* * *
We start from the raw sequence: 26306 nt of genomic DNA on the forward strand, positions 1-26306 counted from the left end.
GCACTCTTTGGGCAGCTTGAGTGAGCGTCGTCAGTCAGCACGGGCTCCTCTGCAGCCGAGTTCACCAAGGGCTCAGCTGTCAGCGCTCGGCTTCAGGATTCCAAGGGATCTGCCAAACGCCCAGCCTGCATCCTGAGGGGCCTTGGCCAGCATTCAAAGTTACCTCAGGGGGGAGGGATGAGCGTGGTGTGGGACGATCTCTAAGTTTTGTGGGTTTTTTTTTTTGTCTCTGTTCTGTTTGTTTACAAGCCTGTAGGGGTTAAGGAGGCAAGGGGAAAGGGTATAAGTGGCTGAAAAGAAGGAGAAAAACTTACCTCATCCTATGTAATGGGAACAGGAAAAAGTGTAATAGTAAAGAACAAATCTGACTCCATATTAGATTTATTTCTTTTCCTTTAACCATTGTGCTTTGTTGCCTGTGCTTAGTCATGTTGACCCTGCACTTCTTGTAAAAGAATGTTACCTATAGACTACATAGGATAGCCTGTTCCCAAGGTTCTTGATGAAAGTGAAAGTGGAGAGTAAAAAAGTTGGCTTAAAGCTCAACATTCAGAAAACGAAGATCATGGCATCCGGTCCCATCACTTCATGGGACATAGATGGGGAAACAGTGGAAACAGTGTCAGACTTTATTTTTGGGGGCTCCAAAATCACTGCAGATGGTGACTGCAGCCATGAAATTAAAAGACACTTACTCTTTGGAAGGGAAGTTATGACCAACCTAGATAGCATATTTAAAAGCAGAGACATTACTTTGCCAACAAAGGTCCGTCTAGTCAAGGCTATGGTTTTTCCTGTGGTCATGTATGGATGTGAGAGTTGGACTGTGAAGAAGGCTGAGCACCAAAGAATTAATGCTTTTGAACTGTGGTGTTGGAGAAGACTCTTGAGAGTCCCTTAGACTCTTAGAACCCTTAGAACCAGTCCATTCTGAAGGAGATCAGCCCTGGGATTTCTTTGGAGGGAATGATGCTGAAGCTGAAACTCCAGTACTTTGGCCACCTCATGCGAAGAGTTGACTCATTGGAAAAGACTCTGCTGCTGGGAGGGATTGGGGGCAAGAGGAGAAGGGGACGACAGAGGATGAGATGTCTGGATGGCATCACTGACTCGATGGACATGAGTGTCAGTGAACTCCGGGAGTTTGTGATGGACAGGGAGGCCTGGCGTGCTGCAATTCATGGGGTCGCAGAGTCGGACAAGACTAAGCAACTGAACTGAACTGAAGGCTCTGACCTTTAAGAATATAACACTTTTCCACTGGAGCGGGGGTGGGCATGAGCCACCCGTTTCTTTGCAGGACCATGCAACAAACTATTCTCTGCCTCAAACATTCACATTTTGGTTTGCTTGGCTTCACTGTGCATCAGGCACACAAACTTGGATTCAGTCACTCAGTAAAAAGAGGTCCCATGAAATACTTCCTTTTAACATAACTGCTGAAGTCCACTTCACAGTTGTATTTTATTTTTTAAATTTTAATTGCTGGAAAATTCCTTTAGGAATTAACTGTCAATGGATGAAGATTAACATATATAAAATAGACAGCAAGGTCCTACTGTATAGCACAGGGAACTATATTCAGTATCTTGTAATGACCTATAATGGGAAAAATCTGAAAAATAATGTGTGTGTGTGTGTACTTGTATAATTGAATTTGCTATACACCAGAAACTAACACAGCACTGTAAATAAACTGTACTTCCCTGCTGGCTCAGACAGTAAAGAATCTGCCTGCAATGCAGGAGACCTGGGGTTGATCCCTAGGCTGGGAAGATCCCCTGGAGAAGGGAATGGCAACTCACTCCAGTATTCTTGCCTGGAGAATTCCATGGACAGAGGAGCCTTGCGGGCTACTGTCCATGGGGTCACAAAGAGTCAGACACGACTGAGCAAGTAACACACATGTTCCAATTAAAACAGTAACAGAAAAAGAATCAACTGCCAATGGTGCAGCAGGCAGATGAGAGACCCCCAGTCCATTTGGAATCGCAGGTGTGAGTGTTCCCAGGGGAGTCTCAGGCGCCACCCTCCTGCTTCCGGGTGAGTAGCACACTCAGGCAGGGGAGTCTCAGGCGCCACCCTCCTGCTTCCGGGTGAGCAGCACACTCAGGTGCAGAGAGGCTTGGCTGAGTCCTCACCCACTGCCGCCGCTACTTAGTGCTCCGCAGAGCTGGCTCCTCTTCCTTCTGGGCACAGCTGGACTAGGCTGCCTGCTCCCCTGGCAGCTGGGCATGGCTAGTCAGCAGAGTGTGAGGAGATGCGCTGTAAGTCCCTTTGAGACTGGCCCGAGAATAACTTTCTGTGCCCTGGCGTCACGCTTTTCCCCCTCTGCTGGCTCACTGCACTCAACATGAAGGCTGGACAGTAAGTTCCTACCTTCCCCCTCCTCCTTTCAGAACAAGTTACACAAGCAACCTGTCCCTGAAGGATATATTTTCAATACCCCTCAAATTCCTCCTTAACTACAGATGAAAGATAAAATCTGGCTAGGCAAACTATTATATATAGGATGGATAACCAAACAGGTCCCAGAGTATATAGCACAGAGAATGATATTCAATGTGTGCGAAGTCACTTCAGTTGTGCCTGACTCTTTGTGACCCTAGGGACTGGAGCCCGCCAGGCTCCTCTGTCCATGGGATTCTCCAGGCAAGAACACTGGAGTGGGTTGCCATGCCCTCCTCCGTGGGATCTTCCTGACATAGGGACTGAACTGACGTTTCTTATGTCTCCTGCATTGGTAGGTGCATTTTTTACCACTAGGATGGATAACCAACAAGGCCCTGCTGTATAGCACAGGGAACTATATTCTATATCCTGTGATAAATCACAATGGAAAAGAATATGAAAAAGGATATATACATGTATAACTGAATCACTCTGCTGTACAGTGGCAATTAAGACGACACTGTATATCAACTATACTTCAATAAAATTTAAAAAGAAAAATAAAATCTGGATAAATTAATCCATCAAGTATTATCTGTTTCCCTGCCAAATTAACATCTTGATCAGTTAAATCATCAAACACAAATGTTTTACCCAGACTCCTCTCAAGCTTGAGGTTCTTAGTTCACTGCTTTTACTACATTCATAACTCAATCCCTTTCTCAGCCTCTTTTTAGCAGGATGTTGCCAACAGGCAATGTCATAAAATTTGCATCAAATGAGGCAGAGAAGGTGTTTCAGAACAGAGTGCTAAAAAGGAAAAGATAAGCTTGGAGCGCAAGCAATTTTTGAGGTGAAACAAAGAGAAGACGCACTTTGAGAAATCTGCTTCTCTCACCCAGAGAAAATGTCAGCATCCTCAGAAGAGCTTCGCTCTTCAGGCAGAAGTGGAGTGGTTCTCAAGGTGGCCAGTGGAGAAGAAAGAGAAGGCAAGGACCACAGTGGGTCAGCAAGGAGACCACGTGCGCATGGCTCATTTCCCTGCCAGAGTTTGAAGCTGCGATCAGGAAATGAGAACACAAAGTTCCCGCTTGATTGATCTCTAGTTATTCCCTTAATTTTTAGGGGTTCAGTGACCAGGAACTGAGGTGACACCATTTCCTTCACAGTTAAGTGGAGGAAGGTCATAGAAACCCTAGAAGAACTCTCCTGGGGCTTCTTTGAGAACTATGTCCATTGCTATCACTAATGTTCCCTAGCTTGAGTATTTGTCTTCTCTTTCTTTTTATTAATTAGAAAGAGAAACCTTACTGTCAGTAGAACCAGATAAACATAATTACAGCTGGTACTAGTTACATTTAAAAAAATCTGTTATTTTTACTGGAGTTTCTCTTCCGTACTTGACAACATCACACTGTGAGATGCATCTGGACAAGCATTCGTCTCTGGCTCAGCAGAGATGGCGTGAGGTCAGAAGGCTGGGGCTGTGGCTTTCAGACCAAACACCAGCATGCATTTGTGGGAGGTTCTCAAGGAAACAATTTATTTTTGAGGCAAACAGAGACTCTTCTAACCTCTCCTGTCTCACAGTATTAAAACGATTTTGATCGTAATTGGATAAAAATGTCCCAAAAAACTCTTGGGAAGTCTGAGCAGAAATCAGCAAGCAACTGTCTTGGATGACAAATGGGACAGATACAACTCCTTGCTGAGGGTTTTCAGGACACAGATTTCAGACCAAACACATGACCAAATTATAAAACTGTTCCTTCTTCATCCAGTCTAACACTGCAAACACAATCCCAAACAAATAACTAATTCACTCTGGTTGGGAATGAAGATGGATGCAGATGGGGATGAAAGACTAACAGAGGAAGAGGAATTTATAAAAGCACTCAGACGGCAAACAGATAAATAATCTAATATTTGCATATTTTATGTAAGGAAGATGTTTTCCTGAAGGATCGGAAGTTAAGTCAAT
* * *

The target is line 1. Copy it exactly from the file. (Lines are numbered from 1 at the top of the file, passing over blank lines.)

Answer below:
We start from the raw sequence: 26306 nt of genomic DNA on the forward strand, positions 1-26306 counted from the left end.